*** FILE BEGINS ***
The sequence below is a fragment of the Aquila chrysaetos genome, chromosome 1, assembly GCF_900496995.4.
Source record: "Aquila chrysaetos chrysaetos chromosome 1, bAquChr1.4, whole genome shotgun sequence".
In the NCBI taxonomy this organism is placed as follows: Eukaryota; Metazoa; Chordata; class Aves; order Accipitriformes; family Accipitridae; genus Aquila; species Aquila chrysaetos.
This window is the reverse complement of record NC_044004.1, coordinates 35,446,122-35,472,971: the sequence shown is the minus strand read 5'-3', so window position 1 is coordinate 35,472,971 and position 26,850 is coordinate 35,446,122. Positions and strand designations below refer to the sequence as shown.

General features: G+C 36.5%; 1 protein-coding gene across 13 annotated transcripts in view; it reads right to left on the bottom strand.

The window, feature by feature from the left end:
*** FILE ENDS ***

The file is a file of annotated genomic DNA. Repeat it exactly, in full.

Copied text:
The sequence below is a fragment of the Aquila chrysaetos genome, chromosome 1, assembly GCF_900496995.4.
Source record: "Aquila chrysaetos chrysaetos chromosome 1, bAquChr1.4, whole genome shotgun sequence".
In the NCBI taxonomy this organism is placed as follows: Eukaryota; Metazoa; Chordata; class Aves; order Accipitriformes; family Accipitridae; genus Aquila; species Aquila chrysaetos.
This window is the reverse complement of record NC_044004.1, coordinates 35,446,122-35,472,971: the sequence shown is the minus strand read 5'-3', so window position 1 is coordinate 35,472,971 and position 26,850 is coordinate 35,446,122. Positions and strand designations below refer to the sequence as shown.

General features: G+C 36.5%; 1 protein-coding gene across 13 annotated transcripts in view; it reads right to left on the bottom strand.

The window, feature by feature from the left end: